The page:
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Title: Retention and retreat : complementary participles and infinitives with verbs of perception and declaration in the Roman and Byzantine documentary papyri
Author: James, Patrick
Awarding Body: University of Cambridge
Current Institution: University of Cambridge
Date of Award: 2008
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This thesis documents and analyses the contribution of the Roman and Byzantine documentary papyri (c. 31 BCE to c. 735 CE) to our understanding of complementation in Koine Greek. It focuses on the use of participles and infinitives with verbs of perception and cognition and with verbs of declaration. It is based on an examination of approximately 9500 documents. The approach is sociolinguistic. Previous studies of the Koine have shown the increased use of finite clauses and the retreat, but not extinction, of the complementary participle and infinitive. The participle, infinitive, and finite clause were available as options. The choice between them is examined from three angles: the registers, the varieties, and text types in which they are found. The questions addressed may be summarised under two headings. First, at what levels and in what varieties of the language were the complementary participle and the infinitive retained? What limitations on their use can be identified? Second, was it the complementary participle or the infinitive that survived more strongly in those levels of the language in the Roman and early Byzantine periods? What caused the difference, if there was one? The thesis is divided into three parts. The first examines the complementation of verbs of perception. The focus here is the high degree of retention of the complementary participle across the range of text types and levels of the language. The second is a treatment of the verbs of declaration. It concentrates on what the largely formulaic use of infinitival complements shows about the infinitive in relation to finite clauses. The third studies the complementation of personal and impersonal verbs of declaration and confirms that the infinitive was retained relatively weakly as a complement in the language of the papyri.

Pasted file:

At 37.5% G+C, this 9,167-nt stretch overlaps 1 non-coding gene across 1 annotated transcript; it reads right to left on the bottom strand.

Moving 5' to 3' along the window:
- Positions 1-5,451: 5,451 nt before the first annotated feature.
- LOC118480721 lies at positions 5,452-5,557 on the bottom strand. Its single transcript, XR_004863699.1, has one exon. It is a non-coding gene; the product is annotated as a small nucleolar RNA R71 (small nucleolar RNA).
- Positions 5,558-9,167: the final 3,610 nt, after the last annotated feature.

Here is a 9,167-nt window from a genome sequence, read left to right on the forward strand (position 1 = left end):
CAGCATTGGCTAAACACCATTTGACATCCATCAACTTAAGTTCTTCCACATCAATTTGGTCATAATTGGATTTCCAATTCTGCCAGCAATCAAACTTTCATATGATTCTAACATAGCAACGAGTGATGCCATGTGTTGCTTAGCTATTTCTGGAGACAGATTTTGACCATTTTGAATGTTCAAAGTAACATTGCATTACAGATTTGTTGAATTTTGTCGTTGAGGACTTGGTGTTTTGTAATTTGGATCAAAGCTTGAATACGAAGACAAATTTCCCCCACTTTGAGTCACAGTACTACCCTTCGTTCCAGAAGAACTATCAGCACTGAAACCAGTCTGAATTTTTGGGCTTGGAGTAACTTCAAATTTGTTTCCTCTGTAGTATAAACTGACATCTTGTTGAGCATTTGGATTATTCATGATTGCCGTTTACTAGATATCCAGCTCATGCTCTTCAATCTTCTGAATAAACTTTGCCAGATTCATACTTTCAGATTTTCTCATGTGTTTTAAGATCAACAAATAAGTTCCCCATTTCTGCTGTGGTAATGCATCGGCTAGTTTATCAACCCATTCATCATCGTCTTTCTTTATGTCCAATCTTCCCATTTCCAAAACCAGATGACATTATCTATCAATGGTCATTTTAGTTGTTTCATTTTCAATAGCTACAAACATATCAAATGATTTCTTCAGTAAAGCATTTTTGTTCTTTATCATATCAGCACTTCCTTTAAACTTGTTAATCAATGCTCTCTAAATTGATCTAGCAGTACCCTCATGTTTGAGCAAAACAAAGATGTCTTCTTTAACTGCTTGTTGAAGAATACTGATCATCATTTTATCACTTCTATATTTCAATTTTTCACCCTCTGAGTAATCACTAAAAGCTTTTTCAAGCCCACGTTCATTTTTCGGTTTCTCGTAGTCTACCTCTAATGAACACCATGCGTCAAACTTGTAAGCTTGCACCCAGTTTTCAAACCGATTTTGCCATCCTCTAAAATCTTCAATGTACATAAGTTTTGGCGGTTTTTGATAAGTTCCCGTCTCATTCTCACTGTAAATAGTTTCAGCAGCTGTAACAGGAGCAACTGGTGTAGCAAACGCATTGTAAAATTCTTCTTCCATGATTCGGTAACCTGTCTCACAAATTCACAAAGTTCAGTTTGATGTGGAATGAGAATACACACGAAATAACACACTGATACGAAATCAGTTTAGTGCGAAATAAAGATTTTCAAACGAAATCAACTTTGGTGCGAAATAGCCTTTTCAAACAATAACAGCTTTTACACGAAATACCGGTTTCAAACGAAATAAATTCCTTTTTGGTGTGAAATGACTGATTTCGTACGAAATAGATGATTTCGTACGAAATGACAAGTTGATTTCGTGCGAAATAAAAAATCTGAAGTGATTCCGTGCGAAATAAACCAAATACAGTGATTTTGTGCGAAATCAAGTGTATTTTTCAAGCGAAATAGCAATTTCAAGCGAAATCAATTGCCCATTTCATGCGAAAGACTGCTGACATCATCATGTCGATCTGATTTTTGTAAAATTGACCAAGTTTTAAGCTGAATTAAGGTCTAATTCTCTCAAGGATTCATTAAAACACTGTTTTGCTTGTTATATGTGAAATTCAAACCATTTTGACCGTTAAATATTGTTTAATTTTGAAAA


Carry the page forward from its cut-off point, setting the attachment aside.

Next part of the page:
Supervisor: Not available Sponsor: Not available
Qualification Name: Thesis (Ph.D.) Qualification Level: Doctoral